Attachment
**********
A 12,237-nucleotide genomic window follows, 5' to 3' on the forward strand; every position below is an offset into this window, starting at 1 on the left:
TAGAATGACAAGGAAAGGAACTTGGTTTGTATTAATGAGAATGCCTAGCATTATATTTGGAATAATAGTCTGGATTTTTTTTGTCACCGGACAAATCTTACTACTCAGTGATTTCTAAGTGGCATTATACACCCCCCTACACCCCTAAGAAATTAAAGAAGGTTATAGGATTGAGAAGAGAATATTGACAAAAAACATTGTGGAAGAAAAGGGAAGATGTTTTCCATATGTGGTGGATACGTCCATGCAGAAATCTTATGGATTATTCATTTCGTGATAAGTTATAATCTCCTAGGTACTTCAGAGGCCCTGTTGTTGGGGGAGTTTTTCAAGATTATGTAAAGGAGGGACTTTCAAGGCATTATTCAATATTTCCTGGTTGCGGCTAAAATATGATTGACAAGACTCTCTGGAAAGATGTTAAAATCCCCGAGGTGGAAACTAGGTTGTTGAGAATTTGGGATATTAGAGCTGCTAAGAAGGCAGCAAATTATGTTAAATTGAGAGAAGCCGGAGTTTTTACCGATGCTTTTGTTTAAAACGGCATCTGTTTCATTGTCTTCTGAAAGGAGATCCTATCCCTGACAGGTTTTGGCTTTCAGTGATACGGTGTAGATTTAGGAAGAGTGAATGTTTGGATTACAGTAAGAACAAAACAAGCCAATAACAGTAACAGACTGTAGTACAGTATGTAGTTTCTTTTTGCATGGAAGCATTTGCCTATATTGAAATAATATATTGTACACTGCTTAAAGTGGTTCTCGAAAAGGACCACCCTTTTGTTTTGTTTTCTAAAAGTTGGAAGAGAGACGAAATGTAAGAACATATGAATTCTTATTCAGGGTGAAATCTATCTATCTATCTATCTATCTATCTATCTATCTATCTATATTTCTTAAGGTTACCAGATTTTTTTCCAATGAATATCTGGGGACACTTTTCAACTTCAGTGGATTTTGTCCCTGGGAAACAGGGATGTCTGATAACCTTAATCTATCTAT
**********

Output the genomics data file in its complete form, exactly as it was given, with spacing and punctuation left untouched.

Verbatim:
A 12,237-nucleotide genomic window follows, 5' to 3' on the forward strand; every position below is an offset into this window, starting at 1 on the left:
TAGAATGACAAGGAAAGGAACTTGGTTTGTATTAATGAGAATGCCTAGCATTATATTTGGAATAATAGTCTGGATTTTTTTTGTCACCGGACAAATCTTACTACTCAGTGATTTCTAAGTGGCATTATACACCCCCCTACACCCCTAAGAAATTAAAGAAGGTTATAGGATTGAGAAGAGAATATTGACAAAAAACATTGTGGAAGAAAAGGGAAGATGTTTTCCATATGTGGTGGATACGTCCATGCAGAAATCTTATGGATTATTCATTTCGTGATAAGTTATAATCTCCTAGGTACTTCAGAGGCCCTGTTGTTGGGGGAGTTTTTCAAGATTATGTAAAGGAGGGACTTTCAAGGCATTATTCAATATTTCCTGGTTGCGGCTAAAATATGATTGACAAGACTCTCTGGAAAGATGTTAAAATCCCCGAGGTGGAAACTAGGTTGTTGAGAATTTGGGATATTAGAGCTGCTAAGAAGGCAGCAAATTATGTTAAATTGAGAGAAGCCGGAGTTTTTACCGATGCTTTTGTTTAAAACGGCATCTGTTTCATTGTCTTCTGAAAGGAGATCCTATCCCTGACAGGTTTTGGCTTTCAGTGATACGGTGTAGATTTAGGAAGAGTGAATGTTTGGATTACAGTAAGAACAAAACAAGCCAATAACAGTAACAGACTGTAGTACAGTATGTAGTTTCTTTTTGCATGGAAGCATTTGCCTATATTGAAATAATATATTGTACACTGCTTAAAGTGGTTCTCGAAAAGGACCACCCTTTTGTTTTGTTTTCTAAAAGTTGGAAGAGAGACGAAATGTAAGAACATATGAATTCTTATTCAGGGTGAAATCTATCTATCTATCTATCTATCTATCTATCTATCTATCTATATTTCTTAAGGTTACCAGATTTTTTTCCAATGAATATCTGGGGACACTTTTCAACTTCAGTGGATTTTGTCCCTGGGAAACAGGGATGTCTGATAACCTTAATCTATCTAT